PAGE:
The Bank of England's newly-designed £50 note featuring the portrait of Alan Turing has entered circulation.
The release date coincides with what would have been the computer pioneer and wartime codebreaker's birthday.
It means the Bank's entire collection of currently-printed banknotes is made of plastic for the first time.
Paper £50 and £20 notes will no longer be accepted in shops from October next year, although post offices will still accept them.
The Bank of England's own counter can also swap any old notes for their face value.
The BBC was given rare access to the De La Rue banknote printing plant in Essex, where the new Bank of England note is being produced.
As many as five million new banknotes can be produced in a day, with 1.3 billion rolling off the machines in a year. Various currencies are produced at the site and the notes are sent to countries around the world.
Despite cash use falling for purchases, particularly during the pandemic, there is still a growing demand for banknotes. Population growth and hoarding are among the reasons for the rising requirement.
The £50 note is the least frequently used of the Bank's collection. Its future has been called into question in the past, with one review describing it as the "currency of corrupt elites, of crime of all sorts and of tax evasion".
However, there have still been 357 million of them in circulation this year - the equivalent of one in 13 banknotes.
"They are used more often than people realise," said the Bank of England's chief cashier, Sarah John, whose signature is on the note.
"A lot of tourist spending is dependent on £50 banknotes. They are also used as a store of value."
The old, paper £50 banknotes - first issued in 2011 - are no longer being produced, and will be withdrawn by the end of September next year. They feature steam engine pioneers James Watt and Matthew Boulton.
Paper £20 notes, featuring the portrait of economist Adam Smith, will also be withdrawn at the same time. The replacement polymer version, which shows artist JMW Turner, went into circulation in February last year.
The polymer versions should last two-and-a-half times longer than their predecessors, are harder to forge, and should also survive a spin in the wash.
There have been some concerns raised about plastic banknotes, from the traces of animal products used in their production, to anecdotal worries about the notes sticking in wallets and purses.
Ruth Euling. managing director of De La Rue Currency, said it was "more challenging" to produce polymer notes, but it made financial sense.
"Making cash more efficient is also an important part of keeping cash alive," she said.
Although very few ATMs issue £50 notes, various High Street banks are issuing the new banknote from their counters from Wednesday.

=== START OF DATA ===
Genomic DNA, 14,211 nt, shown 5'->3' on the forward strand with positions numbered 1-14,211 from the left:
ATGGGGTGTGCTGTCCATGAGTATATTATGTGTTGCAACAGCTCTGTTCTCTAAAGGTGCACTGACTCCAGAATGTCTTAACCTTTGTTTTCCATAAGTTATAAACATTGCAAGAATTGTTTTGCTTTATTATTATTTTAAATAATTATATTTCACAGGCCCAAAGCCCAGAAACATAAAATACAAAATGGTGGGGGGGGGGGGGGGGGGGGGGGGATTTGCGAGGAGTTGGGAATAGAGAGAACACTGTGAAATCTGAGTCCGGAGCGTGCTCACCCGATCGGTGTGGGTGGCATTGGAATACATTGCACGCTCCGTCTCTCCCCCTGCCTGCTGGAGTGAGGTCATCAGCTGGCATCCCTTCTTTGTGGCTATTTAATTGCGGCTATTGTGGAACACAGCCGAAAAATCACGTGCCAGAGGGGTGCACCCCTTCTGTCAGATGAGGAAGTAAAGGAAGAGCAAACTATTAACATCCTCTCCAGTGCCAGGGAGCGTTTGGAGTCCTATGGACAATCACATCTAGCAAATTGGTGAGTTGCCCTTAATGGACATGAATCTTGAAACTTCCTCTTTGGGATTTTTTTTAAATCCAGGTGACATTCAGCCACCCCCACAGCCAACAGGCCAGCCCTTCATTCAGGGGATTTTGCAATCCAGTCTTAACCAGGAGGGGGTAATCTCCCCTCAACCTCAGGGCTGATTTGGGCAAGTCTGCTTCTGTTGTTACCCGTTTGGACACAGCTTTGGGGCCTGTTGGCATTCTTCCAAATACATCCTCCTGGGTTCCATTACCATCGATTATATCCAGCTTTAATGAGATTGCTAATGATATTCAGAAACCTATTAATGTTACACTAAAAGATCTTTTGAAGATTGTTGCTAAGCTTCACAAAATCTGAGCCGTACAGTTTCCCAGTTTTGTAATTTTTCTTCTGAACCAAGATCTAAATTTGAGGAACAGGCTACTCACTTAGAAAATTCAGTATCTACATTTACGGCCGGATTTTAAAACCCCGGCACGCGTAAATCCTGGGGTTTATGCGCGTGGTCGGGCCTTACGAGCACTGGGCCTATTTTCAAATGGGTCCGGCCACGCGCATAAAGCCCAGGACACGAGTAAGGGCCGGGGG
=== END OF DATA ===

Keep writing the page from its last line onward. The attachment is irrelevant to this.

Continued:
1912 – 1954
1912 Alan Mathison Turing was born in West London
1936 Produced “On Computable Numbers”, aged 24
1952 Convicted of gross indecency for his relationship with a man
2013 Received royal pardon for the conviction
The note features and celebrates the work of Alan Turing, educated in Sherborne, Dorset, who helped accelerate Allied efforts to read German Naval messages enciphered with the Enigma machine, and so shortening World War Two and saving lives.
He was also pivotal in the development of early computers, first at the National Physical Laboratory and later at the University of Manchester.
The choice to place him on the note is also designed to promote diversity.
The Bank is flying the Progress Pride flag above its building in London's Threadneedle Street on Wednesday to recognise improvements since his appalling treatment by the state for being gay. In 2013, he was given a posthumous royal pardon for his 1952 conviction for gross indecency.
He had been arrested after having an affair with a 19-year-old Manchester man, and was forced to take female hormones as an alternative to prison. He died at the age of 41. An inquest recorded his death as suicide.
In keeping with his work, the new note includes security features, similar to other notes, such as holograms, see-through windows - based partly on images of the wartime codebreaking centre at Bletchley Park - and foil patches.
The UK's intelligence agency GCHQ has also unveiled an artwork of Alan Turing's portrait inside the wheels of the codebreaking British Bombe machine, placed in the middle of its headquarters to celebrate his legacy,
Jeremy Fleming, GCHQ director, said: "Alan Turing was a genius who helped to shorten the war and influence the technology that still shapes our lives today."
Snapchat has also created a history of his work which can be viewed via augmented reality.